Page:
The solicitor does not disagree with appellant's arguments. We find appellant's arguments convincing. All of the test results are comparative and we find no reason of record which convinces us that one of ordinary skill in the art would find these results to be due to some factor not associated with the claimed invention. In re Widmer, 353 F.2d 752, 53 CCPA 762; see also In re Hostettler, 356 F.2d 562, 53 CCPA 1069.
Third, the board challenged the credibility of tests 1 and 2. As to test 1, the board inferred that the tests would not be given "full credence" because no international standard existed regarding light fastness. This objection is similar to the objection based on admissibility. As a general statement, it is true that one of ordinary skill in the art might favor results compared to an international standard if such a standard was available. Thus the board's position has merit in regard to credence. But appellant argues test 1 is recognized by AATCC. The solicitor does not dispute this. AATCC standards are apparently accepted by industry. In absence of international standards and considering the arguments of record, we do not find that one of ordinary skill in the art would seriously question the credibility of the results of test 1. The law should not require greater proof concerning credibility than what those in the art accept.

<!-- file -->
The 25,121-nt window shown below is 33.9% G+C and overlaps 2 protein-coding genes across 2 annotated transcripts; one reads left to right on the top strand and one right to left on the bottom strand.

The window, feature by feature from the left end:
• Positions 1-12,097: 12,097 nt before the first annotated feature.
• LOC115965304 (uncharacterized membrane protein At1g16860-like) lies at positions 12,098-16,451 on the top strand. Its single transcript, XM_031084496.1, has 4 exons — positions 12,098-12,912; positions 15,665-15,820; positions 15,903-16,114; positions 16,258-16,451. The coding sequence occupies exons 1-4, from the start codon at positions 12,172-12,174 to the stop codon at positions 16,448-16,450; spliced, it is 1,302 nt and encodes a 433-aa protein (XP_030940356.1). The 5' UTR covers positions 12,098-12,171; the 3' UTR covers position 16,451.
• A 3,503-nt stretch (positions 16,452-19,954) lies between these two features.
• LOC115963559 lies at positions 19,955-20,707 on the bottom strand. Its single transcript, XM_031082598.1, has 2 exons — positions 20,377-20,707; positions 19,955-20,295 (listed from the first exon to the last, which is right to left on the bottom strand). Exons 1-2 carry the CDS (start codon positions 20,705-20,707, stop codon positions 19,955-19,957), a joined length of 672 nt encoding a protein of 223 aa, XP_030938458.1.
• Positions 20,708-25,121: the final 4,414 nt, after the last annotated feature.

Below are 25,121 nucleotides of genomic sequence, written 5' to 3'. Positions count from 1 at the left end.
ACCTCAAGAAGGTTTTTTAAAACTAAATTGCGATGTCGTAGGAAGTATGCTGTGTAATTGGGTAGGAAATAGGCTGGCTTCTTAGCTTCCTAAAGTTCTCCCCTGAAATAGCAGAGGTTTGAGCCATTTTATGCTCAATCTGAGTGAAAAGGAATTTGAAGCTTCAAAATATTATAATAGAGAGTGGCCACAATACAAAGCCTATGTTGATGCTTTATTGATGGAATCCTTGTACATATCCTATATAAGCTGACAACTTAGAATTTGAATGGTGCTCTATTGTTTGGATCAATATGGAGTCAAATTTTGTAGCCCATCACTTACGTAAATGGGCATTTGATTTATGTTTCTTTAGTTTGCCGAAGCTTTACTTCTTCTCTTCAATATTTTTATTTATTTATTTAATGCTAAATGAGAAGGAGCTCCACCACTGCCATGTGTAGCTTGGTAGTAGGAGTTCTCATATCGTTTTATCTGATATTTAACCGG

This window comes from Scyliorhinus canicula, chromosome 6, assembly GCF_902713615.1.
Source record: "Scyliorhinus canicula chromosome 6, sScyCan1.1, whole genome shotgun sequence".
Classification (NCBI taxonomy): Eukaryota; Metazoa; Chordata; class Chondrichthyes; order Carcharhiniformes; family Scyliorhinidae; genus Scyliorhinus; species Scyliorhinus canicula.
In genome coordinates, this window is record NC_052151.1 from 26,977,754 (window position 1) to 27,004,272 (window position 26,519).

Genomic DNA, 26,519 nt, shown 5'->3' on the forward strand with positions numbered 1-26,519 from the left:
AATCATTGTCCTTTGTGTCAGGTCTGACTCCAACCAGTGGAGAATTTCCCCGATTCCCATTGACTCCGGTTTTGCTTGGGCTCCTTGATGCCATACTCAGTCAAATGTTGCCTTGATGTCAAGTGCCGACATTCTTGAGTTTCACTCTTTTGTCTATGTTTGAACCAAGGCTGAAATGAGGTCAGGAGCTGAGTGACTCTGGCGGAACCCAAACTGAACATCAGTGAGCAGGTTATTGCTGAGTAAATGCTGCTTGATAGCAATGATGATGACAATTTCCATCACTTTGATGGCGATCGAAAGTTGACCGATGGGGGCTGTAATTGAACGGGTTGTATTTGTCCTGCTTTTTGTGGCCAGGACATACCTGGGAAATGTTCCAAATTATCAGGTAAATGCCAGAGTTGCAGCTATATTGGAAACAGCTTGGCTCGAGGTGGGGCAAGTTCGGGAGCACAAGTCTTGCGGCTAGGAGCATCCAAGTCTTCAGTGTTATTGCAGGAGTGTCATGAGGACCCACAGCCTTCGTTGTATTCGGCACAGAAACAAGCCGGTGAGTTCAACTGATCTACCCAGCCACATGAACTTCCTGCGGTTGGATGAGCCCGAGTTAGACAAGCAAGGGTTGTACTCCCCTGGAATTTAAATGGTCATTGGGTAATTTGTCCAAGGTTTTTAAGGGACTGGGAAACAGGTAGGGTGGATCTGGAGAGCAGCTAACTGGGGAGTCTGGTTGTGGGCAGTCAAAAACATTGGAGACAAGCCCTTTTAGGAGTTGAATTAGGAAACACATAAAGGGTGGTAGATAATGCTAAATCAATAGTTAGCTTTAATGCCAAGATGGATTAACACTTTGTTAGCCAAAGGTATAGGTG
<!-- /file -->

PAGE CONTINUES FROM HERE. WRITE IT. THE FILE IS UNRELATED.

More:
As to test 2, the board stated: